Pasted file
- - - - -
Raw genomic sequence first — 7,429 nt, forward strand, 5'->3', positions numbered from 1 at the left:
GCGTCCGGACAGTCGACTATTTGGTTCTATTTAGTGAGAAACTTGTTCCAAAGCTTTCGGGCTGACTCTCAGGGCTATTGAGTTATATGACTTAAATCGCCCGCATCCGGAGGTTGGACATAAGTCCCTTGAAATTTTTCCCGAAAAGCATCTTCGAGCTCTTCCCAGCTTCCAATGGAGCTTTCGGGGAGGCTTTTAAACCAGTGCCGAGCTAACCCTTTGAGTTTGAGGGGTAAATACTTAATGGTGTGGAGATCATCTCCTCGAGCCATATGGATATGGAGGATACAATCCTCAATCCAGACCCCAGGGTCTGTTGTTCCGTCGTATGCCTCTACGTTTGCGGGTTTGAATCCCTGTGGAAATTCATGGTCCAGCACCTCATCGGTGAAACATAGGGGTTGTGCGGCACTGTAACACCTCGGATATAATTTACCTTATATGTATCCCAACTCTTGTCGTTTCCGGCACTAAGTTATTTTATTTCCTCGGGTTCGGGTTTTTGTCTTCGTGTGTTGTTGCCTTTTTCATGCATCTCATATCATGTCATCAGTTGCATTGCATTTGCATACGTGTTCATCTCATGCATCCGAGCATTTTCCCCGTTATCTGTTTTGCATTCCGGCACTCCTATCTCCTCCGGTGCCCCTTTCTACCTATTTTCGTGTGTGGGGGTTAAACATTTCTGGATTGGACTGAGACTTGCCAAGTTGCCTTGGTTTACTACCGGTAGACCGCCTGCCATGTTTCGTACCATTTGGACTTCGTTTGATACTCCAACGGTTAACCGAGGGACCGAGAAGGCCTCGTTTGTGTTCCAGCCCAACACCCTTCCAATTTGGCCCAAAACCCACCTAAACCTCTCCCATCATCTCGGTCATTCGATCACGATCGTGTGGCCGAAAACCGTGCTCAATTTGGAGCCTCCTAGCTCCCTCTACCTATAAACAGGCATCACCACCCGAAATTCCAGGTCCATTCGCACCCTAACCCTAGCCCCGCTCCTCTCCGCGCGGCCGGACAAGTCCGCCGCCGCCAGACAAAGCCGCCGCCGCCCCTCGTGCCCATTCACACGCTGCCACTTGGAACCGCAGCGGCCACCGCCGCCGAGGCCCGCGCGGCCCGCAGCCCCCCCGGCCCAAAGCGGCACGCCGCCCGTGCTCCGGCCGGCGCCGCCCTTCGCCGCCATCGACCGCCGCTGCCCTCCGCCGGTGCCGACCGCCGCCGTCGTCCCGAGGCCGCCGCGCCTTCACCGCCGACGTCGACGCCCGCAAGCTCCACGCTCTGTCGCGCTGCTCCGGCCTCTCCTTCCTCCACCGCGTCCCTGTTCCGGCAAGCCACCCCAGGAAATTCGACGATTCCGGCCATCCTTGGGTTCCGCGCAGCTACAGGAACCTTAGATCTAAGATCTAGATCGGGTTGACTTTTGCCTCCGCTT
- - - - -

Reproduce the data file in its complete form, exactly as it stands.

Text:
Raw genomic sequence first — 7,429 nt, forward strand, 5'->3', positions numbered from 1 at the left:
GCGTCCGGACAGTCGACTATTTGGTTCTATTTAGTGAGAAACTTGTTCCAAAGCTTTCGGGCTGACTCTCAGGGCTATTGAGTTATATGACTTAAATCGCCCGCATCCGGAGGTTGGACATAAGTCCCTTGAAATTTTTCCCGAAAAGCATCTTCGAGCTCTTCCCAGCTTCCAATGGAGCTTTCGGGGAGGCTTTTAAACCAGTGCCGAGCTAACCCTTTGAGTTTGAGGGGTAAATACTTAATGGTGTGGAGATCATCTCCTCGAGCCATATGGATATGGAGGATACAATCCTCAATCCAGACCCCAGGGTCTGTTGTTCCGTCGTATGCCTCTACGTTTGCGGGTTTGAATCCCTGTGGAAATTCATGGTCCAGCACCTCATCGGTGAAACATAGGGGTTGTGCGGCACTGTAACACCTCGGATATAATTTACCTTATATGTATCCCAACTCTTGTCGTTTCCGGCACTAAGTTATTTTATTTCCTCGGGTTCGGGTTTTTGTCTTCGTGTGTTGTTGCCTTTTTCATGCATCTCATATCATGTCATCAGTTGCATTGCATTTGCATACGTGTTCATCTCATGCATCCGAGCATTTTCCCCGTTATCTGTTTTGCATTCCGGCACTCCTATCTCCTCCGGTGCCCCTTTCTACCTATTTTCGTGTGTGGGGGTTAAACATTTCTGGATTGGACTGAGACTTGCCAAGTTGCCTTGGTTTACTACCGGTAGACCGCCTGCCATGTTTCGTACCATTTGGACTTCGTTTGATACTCCAACGGTTAACCGAGGGACCGAGAAGGCCTCGTTTGTGTTCCAGCCCAACACCCTTCCAATTTGGCCCAAAACCCACCTAAACCTCTCCCATCATCTCGGTCATTCGATCACGATCGTGTGGCCGAAAACCGTGCTCAATTTGGAGCCTCCTAGCTCCCTCTACCTATAAACAGGCATCACCACCCGAAATTCCAGGTCCATTCGCACCCTAACCCTAGCCCCGCTCCTCTCCGCGCGGCCGGACAAGTCCGCCGCCGCCAGACAAAGCCGCCGCCGCCCCTCGTGCCCATTCACACGCTGCCACTTGGAACCGCAGCGGCCACCGCCGCCGAGGCCCGCGCGGCCCGCAGCCCCCCCGGCCCAAAGCGGCACGCCGCCCGTGCTCCGGCCGGCGCCGCCCTTCGCCGCCATCGACCGCCGCTGCCCTCCGCCGGTGCCGACCGCCGCCGTCGTCCCGAGGCCGCCGCGCCTTCACCGCCGACGTCGACGCCCGCAAGCTCCACGCTCTGTCGCGCTGCTCCGGCCTCTCCTTCCTCCACCGCGTCCCTGTTCCGGCAAGCCACCCCAGGAAATTCGACGATTCCGGCCATCCTTGGGTTCCGCGCAGCTACAGGAACCTTAGATCTAAGATCTAGATCGGGTTGACTTTTGCCTCCGCTT